Posted by Hardin, a resident of the Cuesta Park neighborhood, on May 29, 2012 at 9:58 am
"Taxpayers are moving out-maybe to Utah? and tax takers are moving in."
I agree with you partially. Prop 13 essentially turns every homeowner into a "tax taker", by the very fact that it limits the assessed value for determining property taxes at 2% annually. Compounding this rate since the 1970's yields a rather astronomical amount of money "taken" from Education.
We have been "taking" tax dollars that should have been going into Education, and have been doing so for 30 years.
Posted by Hardin, a resident of the Cuesta Park neighborhood, on May 29, 2012 at 1:14 pm
"Prop 98 gives you 40% of the general fund. You want more? Sorry but Prop 13 is here to stay."
You need to check your "facts".
1. Prop 98 guaranteed 39% allocation of the state budget for Education, but only for period of 1998-1999.
2. All subsequent years, the % allocation is based on the state's economic performance, not a fixed number.
3. Funding adjustments are accomplished by shifting specified amounts of property tax revenues from cities, counties and special districts to "educational revenue augmentation funds" (ERAF) to support schools statewide. It's not coming from your pocket, its coming from the pockets of other government agencies.
4. And the last most poignant fact, Prop 98 was created as a direct response to fixing the limitations that Prop 13 imposed upon its inception.
Personally, I don't like Prop 98, nor Prop 13. Both are mandated initiatives that reduce financial flexibility and freedom for our state government from making strategic adjustments on an ongoing basis, and one could argue that Prop 98 is just a band-aid fix for Prop 13.
Prop 13 is the root problem. Fix the root, and there would be no need for Prop 98. Likewise, fix the root, and there would be no need for Measure G.
Posted by Hardin, a resident of the Cuesta Park neighborhood, on May 29, 2012 at 3:20 pm
"No amount of tax dollars taken will ever be enough, much like giving dope to an addict. Not necessarily implying anything by using 'dope' in a sentence relating to school administration."
On the contrary, I think "dopes" is exactly what we will get if we don't put enough focus into Education. Not only money, but education reform, pension reform, parent participation, and a general societal shift that places a higher priority on holistic, comprehensive education, and not just performing to a test.
If the name-calling and general abundance of one-liners instead of reasoned intelligent discussion in this forum is any indication of the state of education this state, we're going to need alot more than money to fix it.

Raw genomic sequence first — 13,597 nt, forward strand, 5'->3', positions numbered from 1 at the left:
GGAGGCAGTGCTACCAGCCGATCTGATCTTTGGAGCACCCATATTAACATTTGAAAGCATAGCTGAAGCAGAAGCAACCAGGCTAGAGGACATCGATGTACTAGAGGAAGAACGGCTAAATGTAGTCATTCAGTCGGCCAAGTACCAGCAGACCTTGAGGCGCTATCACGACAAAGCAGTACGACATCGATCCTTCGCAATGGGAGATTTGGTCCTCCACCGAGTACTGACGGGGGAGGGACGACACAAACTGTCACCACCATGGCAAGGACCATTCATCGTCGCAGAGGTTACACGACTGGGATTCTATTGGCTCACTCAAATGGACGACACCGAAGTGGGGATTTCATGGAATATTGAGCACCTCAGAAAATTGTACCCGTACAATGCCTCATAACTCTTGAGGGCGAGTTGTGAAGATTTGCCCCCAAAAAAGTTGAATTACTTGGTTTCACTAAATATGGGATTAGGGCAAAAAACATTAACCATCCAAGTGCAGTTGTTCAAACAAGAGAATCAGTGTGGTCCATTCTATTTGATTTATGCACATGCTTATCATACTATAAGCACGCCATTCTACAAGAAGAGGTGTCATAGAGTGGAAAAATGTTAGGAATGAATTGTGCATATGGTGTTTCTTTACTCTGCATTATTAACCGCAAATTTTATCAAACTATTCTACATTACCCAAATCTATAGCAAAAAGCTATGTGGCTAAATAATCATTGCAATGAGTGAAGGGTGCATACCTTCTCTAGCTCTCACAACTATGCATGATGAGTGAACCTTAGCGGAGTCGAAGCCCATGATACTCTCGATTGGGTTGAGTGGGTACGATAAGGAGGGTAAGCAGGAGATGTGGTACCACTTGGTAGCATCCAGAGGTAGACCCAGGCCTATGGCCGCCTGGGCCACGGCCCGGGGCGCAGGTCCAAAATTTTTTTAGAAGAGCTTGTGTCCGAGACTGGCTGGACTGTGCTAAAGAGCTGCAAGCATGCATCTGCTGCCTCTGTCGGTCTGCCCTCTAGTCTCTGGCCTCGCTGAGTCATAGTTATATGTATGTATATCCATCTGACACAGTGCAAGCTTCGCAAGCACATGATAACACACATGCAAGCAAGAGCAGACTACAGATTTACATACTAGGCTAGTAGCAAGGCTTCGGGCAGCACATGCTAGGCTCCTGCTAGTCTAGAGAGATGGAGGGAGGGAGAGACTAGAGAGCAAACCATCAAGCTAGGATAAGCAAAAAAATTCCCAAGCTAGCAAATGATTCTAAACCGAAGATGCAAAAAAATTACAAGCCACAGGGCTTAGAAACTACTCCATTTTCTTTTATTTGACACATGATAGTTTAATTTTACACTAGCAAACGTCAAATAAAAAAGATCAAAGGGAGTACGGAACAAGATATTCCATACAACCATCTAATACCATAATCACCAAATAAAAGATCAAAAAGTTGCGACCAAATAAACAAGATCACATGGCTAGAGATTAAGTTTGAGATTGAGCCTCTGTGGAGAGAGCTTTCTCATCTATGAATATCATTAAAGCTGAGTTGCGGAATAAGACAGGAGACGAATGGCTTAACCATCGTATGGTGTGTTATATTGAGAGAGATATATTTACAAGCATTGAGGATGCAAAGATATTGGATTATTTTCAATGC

Posted by Hardin, a resident of the Cuesta Park neighborhood, on May 29, 2012 at 9:49 pm
"Bottom line is the public school industry gets a heck of a lot of money and will always want more."
Burying your head in the sand hoping the problem will go away won't change anything. Already, we've witnessed the decline of California public education, due to many factors, and one of the primary causes is how the public chose to limit funding to public schools with the passing of Prop 13.
The passing of Prop 98, and the subsequent local bond measures, like Measure G, are a response to Prop 13's stranglehold on education dollars.
Unless Prop 13 is reformed, there will continue to be more ballot measures introduced to seek additional funding. And the real travesty is that the segment of the voting public that benefits the most from Prop 13, is also by definition the segment that benefits the least from a flourishing public education system, at least in the short term.
I say in the short term because it is the success of education that helps guarantee California's long term success, and that is to everyone's best interest.
Posted by John, a resident of the Monta Loma neighborhood, on May 29, 2012 at 10:06 pm
Burying your head in the sand hoping the problem will go away won't change anything. Already, we've witnessed the decline of California public education, due to many factors, and one of the primary causes is the California Teacher's Association.
Posted by Old Steve, a resident of the Rex Manor neighborhood, on May 30, 2012 at 11:22 am
Outstanding local schools are the single biggest factor in determining property values. The marketplace has different criteria for "outstanding local schools" than educators do as the only statistical factor that aligns with the State's "Academic Performance Index" is the real estate industry's "Affluent Parent Index" If you want your home value to keep pace with those in surrounding communities, when they bond for better school buildings, you need to do likewise.